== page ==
BERLIN (AFP) - Germany and Russia traded barbs over a murky case involving the alleged rape of a teenager, with Berlin warning on Wednesday against "exploiting" the allegations after Moscow hinted at an official cover-up.
Police last week rejected the 13-year-old's account that she was sexually assaulted by immigrants in Berlin.
But Russian Foreign Minister Sergei Lavrov on Tuesday sought to lend credence to the girl's allegations and charged that her disappearance had been "hidden" by German authorities.
German government spokesman Steffen Seibert on Wednesday hit back, saying "there is no reason, in fact it is unacceptable, for this incident to be politically exploited".
The teenager, identified by Russian media as "Liza", went missing on Jan 11, reportedly on her way to school.
She subsequently returned and filed a police report, with her parents telling investigators she was kidnapped by three apparently foreign men at a railway station in eastern Berlin and taken to a flat where they raped and beat her.
The case sparked outrage and allegations on far-right websites and Russian media outlets of an official attempt to bury the accusations.
However, Berlin prosecutors said there was no evidence that the girl was forced to have sexual relations during that period and opened an investigation against at least one man on possible statutory rape charges.
Sex with anyone under the age of 14, even if consensual, is a crime in Germany and punishable by imprisonment.
Amid ongoing tensions between Russia and the West on a range of issues, Lavrov used the occasion of his annual press conference to draw attention to the case.
"We are now working with her lawyer. He is working with her family, with our embassy," Lavrov said.
"It is clear that the girl - absolutely, for sure not voluntarily - disappeared for 30 hours."
Lavrov said he regretted that news of Liza's disappearance had "been hidden for a very long time, for some reason".
He suggested that Europe's refugee crisis was prompting officials to sweep pressing issues "under the carpet".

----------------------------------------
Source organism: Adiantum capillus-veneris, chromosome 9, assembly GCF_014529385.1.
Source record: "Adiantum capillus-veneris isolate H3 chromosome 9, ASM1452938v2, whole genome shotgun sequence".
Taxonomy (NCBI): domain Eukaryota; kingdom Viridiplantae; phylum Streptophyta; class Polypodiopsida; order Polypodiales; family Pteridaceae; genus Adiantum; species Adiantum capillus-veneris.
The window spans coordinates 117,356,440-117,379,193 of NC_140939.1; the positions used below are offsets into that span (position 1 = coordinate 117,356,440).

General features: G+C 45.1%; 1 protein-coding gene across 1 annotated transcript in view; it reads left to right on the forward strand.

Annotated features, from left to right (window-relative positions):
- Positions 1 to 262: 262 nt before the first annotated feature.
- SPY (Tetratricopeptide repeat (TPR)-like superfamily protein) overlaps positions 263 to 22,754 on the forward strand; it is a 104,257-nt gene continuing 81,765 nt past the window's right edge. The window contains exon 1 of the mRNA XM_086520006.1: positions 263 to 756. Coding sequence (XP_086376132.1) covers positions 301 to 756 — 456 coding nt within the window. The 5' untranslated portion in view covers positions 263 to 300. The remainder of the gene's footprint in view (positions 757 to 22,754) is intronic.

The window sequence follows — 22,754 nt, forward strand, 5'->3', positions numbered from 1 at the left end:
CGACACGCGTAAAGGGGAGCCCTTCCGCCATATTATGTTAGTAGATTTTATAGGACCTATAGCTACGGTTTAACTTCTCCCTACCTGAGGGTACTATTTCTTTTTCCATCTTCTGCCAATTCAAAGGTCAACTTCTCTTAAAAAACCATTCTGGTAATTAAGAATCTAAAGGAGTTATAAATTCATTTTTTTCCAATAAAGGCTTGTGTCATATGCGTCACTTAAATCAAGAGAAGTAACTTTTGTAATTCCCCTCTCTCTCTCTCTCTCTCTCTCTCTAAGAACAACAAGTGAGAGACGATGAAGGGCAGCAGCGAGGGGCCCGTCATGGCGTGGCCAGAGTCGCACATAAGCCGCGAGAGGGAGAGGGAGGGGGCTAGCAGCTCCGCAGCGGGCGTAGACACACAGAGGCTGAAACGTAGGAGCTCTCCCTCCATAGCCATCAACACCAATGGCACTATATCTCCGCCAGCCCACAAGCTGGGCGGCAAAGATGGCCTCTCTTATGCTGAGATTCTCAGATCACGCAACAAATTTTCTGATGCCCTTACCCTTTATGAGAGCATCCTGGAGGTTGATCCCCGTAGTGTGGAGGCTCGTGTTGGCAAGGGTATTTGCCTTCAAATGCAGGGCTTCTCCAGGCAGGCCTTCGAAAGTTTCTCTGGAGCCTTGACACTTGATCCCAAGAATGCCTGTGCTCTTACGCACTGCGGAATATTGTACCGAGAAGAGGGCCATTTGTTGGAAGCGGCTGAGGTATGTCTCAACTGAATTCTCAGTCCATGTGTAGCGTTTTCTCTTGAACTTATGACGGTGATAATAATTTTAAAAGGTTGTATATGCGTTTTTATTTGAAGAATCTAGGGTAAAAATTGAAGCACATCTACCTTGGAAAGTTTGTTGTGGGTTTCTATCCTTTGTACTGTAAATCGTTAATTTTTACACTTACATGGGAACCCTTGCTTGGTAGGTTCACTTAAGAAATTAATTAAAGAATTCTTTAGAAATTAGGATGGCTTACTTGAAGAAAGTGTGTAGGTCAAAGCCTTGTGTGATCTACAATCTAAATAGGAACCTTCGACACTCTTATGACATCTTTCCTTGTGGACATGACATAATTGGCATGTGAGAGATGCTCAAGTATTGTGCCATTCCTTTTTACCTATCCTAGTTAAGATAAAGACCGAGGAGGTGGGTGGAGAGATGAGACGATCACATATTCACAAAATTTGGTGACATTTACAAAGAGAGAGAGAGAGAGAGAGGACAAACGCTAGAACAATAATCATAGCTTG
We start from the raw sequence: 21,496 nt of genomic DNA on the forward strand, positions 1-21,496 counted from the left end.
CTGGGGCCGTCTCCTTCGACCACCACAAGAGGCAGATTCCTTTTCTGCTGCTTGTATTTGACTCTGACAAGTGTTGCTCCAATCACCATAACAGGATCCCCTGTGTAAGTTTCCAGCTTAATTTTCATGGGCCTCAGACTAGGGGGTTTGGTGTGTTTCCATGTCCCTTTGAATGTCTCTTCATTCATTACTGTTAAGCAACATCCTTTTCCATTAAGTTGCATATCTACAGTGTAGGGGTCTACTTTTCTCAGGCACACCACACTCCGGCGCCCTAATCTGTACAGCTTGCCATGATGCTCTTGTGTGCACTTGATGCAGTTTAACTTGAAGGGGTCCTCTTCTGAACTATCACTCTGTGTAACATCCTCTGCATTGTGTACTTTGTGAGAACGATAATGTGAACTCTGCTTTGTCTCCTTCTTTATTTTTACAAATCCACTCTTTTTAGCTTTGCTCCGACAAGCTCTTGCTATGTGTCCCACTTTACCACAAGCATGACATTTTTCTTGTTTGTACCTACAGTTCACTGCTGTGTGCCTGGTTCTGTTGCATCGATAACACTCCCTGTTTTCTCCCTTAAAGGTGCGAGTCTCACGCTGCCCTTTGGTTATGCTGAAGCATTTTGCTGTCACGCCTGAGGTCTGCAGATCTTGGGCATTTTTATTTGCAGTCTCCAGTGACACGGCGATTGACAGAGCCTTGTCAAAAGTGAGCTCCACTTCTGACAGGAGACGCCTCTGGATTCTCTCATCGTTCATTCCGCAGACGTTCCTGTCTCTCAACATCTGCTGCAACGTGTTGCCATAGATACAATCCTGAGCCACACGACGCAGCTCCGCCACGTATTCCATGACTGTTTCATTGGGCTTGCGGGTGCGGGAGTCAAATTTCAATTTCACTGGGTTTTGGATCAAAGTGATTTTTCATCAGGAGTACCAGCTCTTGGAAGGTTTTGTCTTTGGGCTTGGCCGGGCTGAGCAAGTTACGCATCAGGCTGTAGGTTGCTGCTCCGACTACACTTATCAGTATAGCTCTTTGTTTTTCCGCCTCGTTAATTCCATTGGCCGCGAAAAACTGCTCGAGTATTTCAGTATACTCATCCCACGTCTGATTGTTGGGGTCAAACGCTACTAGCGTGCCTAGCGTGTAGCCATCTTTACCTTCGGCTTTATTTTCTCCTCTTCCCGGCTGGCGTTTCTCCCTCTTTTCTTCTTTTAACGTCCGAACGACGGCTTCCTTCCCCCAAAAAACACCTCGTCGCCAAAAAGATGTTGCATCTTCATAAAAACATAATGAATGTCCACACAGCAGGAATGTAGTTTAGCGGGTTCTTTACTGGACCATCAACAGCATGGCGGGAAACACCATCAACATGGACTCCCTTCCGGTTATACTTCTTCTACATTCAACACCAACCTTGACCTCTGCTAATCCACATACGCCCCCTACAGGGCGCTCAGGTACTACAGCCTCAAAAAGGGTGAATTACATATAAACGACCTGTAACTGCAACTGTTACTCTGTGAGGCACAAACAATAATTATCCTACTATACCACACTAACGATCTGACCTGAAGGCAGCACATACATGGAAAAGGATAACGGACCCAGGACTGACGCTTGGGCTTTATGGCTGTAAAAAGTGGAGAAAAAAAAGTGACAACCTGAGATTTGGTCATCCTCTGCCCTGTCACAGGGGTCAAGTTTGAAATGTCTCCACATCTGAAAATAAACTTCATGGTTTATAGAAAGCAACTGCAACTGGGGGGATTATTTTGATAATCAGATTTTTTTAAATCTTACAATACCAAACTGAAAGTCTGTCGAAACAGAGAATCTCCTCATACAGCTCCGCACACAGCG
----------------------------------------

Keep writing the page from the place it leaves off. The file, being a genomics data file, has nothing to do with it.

"I truly hope that these migration problems will not lead to attempts to 'gloss over' reality for political motives - that would be just wrong," he said.
Seibert declined to comment directly on the case.
"What I can fundamentally say is that in Germany we have a state based on the rule of law," he said.
"We have an independent judiciary that every citizen can trust and this judiciary must be able to pursue its investigation without outside influence."
At the same news briefing, foreign ministry spokesman Martin Schaefer expressed surprise at the sudden high-level intervention from Moscow.
"We are pleased to see this strong engagement of the Russian government for clarity, objectivity and transparency in the criminal justice system," he said, with a touch of sarcasm. "We hope that this interest endures, not only for the case in question... but for all other cases."
The incident came to light with Germany in an uproar over a spate of New Year's Eve assaults on women in Cologne allegedly carried out, for the most part, by Arab and North African men, that was initially met with silence from the police.
Last year, Germany took in nearly 1.1 million asylum seekers, most of them from Syria, Afghanistan and Iraq, with Chancellor Angela Merkel under increasing pressure over her welcoming stance toward refugees fleeing war.
Tensions between Russia and the West plunged to a low point over the Ukraine crisis and Syria's civil war.
Germany has argued for maintaining EU sanctions against Russia, imposed for fuelling a separatist rebellion in eastern Ukraine, and regularly calls out deficiencies in Moscow's record on human rights and the rule of law.